Agile Scrum Introduction Tutorial

1.1 Introduction to Agile and Scrum

Welcome to Simplilearn’s Agile-Scrum training program. In this program you will learn about the basics of Agile software development and then cover the Scrum methodology in-depth. Agile software development has been practiced for a long time. It started in the early to mid-nineties and had many popular flavors, including DSDM, Scrum, Extreme programming, etc. The agile manifesto, which was signed in Feb 2001, brought together the leaders of several of these methodologies under a common platform to define the principles and philosophy underlying incremental and iterative development.

1.2 Agenda

This Chapter will help introduce the participants to the world of Agile software development with a Scrum flavor. In this lesson, we shall start off with understanding why Agile methodologies are becoming popular. We shall explore some of the issues from traditional software development practices and how Agile helps to address them. We shall look at the history of Agile software development and the evolution of the Agile manifesto. The Agile manifesto is supplemented by 12 principles of Agile software development. We shall then understand the Agile project management framework, which provides a basis for defining the Agile project life-cycles. We shall then briefly introduce Scrum, which is one of the most popular Agile methodologies prevalent in the industry. We shall also briefly talk about the certifications in Agile and Scrum. Let us get introduced to this course in the next slide.

1.3 Why Agile

There is no doubt that Agile methodologies are highly pervasive in the software development industry and that their popularity is growing rapidly. Some data points are mentioned here. Project Management Institute research indicates that the use of Agile methodologies had tripled within a two and half year period between May 2008 to December 2011. 74% of software professionals surveyed had used Agile at some point in their career, and 55% of them were using Agile for 2 years or more. Gartner research predicts that 80% of all software development projects will use Agile by December 2012. It is very clear that Agile is here to stay. You may like or dislike the methodology, but ignoring this trend is not an option. After understanding the required details of agile, let us now move on to the next slide where we will look into the objectives of this course.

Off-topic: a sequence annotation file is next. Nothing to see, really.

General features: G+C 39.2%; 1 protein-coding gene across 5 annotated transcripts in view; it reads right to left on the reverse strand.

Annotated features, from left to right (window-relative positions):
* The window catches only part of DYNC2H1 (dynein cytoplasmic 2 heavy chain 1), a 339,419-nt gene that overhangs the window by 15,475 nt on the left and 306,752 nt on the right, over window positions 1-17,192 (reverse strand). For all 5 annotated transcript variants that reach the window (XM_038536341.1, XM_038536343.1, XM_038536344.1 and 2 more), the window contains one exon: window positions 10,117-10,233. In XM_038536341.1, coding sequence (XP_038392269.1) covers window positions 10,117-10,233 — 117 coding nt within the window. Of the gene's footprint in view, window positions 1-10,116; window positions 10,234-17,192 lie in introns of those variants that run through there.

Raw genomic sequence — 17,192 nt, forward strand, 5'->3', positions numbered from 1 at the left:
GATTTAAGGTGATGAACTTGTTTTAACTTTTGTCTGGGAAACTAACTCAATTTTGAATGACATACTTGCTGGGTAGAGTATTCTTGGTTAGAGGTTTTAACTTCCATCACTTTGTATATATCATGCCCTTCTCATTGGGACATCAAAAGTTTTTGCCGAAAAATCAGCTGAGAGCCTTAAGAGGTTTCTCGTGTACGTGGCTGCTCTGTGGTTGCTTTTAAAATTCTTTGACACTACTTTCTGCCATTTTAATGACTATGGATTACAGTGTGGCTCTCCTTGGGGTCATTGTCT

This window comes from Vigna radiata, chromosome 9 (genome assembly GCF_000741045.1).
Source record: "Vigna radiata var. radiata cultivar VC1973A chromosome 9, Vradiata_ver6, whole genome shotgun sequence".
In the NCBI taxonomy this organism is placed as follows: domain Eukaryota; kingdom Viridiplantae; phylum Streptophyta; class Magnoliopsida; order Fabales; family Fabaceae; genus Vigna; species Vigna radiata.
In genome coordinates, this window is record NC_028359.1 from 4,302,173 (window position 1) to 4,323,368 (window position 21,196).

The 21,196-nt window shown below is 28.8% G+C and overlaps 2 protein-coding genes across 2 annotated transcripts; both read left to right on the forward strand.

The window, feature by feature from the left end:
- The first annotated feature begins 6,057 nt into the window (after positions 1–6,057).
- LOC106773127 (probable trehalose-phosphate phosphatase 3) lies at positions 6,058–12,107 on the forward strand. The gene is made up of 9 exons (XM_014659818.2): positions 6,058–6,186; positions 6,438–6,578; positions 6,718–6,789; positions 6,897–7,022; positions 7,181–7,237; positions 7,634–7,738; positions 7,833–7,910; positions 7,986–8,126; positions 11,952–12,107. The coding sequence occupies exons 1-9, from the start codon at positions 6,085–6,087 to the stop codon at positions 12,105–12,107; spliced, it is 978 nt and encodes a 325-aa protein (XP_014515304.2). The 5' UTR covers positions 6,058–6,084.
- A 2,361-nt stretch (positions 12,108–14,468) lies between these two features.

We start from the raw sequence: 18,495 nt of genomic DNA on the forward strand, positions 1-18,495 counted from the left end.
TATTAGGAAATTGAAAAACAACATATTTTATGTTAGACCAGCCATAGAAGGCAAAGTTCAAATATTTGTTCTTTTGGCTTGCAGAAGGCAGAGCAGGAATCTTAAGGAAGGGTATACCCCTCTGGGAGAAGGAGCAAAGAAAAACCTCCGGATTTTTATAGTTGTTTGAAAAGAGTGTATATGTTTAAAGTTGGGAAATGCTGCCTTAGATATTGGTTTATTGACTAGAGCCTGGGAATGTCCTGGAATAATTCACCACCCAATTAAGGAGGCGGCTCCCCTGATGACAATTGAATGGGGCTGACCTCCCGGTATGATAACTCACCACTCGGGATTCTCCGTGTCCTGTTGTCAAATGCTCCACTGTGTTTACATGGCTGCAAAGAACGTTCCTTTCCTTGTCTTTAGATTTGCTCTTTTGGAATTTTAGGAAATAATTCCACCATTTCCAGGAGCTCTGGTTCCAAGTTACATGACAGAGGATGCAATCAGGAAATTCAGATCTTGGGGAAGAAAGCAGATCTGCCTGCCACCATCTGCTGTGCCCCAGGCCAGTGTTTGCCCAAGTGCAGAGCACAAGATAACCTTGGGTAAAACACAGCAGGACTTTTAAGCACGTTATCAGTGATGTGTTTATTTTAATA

1.4 Course Objectives

This course provides a background and philosophy behind Agile methodologies and introduces many of the commonly used Agile methodologies. It goes in-depth into Scrum and provides detailed guidance about all of the aspects of Scrum. It provides details about various scrum roles including the scrum master, product owner and development team roles. It helps you to learn about ceremonies, , including the Daily Scrum, Sprint and Release planning, Sprint review and Sprint retrospective. It also talks about the artifacts including the Product and spring backlogs, Deliverables and Definition of Done. Next, we will also discuss on the best practices around Release and Sprint planning, including estimation and engineering best practices that help during execution. At the same time it provides a proper guidance on how to monitor and track a Scrum project and appropriate metrics and indicators that may be used. This course also offers few advanced topics such as applying Scrum to distributed teams, on large and complex systems, and issues observed while transitioning a team to Scrum. Let us now look at the objectives. On completing the course, the participants should be able to: -Embrace the philosophy of Agile as specified in the Agile manifesto and cultivate an in-depth understanding of Scrum methodology. -Apply Scrum effectively in their organizations and potentially evangelize the methodology. -Appear for any test related to Scrum including those for certifications, such as the CSM, PSM, CSD, PSD, CSPO, PSPO, CSP, etc. - Let us now look at the target audience for this program in the next slide